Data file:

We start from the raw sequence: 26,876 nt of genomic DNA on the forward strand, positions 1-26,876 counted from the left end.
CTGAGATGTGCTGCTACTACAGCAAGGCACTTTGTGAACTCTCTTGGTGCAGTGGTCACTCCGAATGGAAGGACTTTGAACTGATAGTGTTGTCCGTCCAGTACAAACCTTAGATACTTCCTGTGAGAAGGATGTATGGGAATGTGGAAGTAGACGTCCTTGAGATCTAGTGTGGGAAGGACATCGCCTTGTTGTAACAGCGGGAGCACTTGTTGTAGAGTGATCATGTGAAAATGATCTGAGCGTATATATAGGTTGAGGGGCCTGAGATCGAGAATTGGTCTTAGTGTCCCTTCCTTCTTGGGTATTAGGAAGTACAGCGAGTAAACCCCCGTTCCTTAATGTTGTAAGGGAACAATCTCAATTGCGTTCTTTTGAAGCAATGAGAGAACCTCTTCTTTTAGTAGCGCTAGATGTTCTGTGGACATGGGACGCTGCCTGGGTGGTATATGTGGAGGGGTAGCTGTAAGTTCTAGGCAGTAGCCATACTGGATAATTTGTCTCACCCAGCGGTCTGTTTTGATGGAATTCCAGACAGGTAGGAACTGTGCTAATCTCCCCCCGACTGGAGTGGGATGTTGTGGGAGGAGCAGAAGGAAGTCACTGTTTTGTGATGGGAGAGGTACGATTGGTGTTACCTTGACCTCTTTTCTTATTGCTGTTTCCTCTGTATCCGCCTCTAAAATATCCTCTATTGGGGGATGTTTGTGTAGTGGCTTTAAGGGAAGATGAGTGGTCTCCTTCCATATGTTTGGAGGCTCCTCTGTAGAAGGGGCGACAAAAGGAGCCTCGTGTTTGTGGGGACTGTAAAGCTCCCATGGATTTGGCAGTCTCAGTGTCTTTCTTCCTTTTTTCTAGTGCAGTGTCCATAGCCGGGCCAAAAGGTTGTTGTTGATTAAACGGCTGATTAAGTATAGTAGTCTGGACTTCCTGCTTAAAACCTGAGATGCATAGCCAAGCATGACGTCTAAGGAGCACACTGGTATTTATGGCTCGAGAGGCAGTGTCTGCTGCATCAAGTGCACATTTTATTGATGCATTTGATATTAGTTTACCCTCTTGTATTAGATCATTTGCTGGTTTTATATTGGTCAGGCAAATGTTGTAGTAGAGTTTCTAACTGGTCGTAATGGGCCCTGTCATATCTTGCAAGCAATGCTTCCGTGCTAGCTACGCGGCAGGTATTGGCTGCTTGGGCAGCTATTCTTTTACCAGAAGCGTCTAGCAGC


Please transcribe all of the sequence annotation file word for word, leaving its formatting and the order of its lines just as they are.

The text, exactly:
We start from the raw sequence: 26,876 nt of genomic DNA on the forward strand, positions 1-26,876 counted from the left end.
CTGAGATGTGCTGCTACTACAGCAAGGCACTTTGTGAACTCTCTTGGTGCAGTGGTCACTCCGAATGGAAGGACTTTGAACTGATAGTGTTGTCCGTCCAGTACAAACCTTAGATACTTCCTGTGAGAAGGATGTATGGGAATGTGGAAGTAGACGTCCTTGAGATCTAGTGTGGGAAGGACATCGCCTTGTTGTAACAGCGGGAGCACTTGTTGTAGAGTGATCATGTGAAAATGATCTGAGCGTATATATAGGTTGAGGGGCCTGAGATCGAGAATTGGTCTTAGTGTCCCTTCCTTCTTGGGTATTAGGAAGTACAGCGAGTAAACCCCCGTTCCTTAATGTTGTAAGGGAACAATCTCAATTGCGTTCTTTTGAAGCAATGAGAGAACCTCTTCTTTTAGTAGCGCTAGATGTTCTGTGGACATGGGACGCTGCCTGGGTGGTATATGTGGAGGGGTAGCTGTAAGTTCTAGGCAGTAGCCATACTGGATAATTTGTCTCACCCAGCGGTCTGTTTTGATGGAATTCCAGACAGGTAGGAACTGTGCTAATCTCCCCCCGACTGGAGTGGGATGTTGTGGGAGGAGCAGAAGGAAGTCACTGTTTTGTGATGGGAGAGGTACGATTGGTGTTACCTTGACCTCTTTTCTTATTGCTGTTTCCTCTGTATCCGCCTCTAAAATATCCTCTATTGGGGGATGTTTGTGTAGTGGCTTTAAGGGAAGATGAGTGGTCTCCTTCCATATGTTTGGAGGCTCCTCTGTAGAAGGGGCGACAAAAGGAGCCTCGTGTTTGTGGGGACTGTAAAGCTCCCATGGATTTGGCAGTCTCAGTGTCTTTCTTCCTTTTTTCTAGTGCAGTGTCCATAGCCGGGCCAAAAGGTTGTTGTTGATTAAACGGCTGATTAAGTATAGTAGTCTGGACTTCCTGCTTAAAACCTGAGATGCATAGCCAAGCATGACGTCTAAGGAGCACACTGGTATTTATGGCTCGAGAGGCAGTGTCTGCTGCATCAAGTGCACATTTTATTGATGCATTTGATATTAGTTTACCCTCTTGTATTAGATCATTTGCTGGTTTTATATTGGTCAGGCAAATGTTGTAGTAGAGTTTCTAACTGGTCGTAATGGGCCCTGTCATATCTTGCAAGCAATGCTTCCGTGCTAGCTACGCGGCAGGTATTGGCTGCTTGGGCAGCTATTCTTTTACCAGAAGCGTCTAGCAGC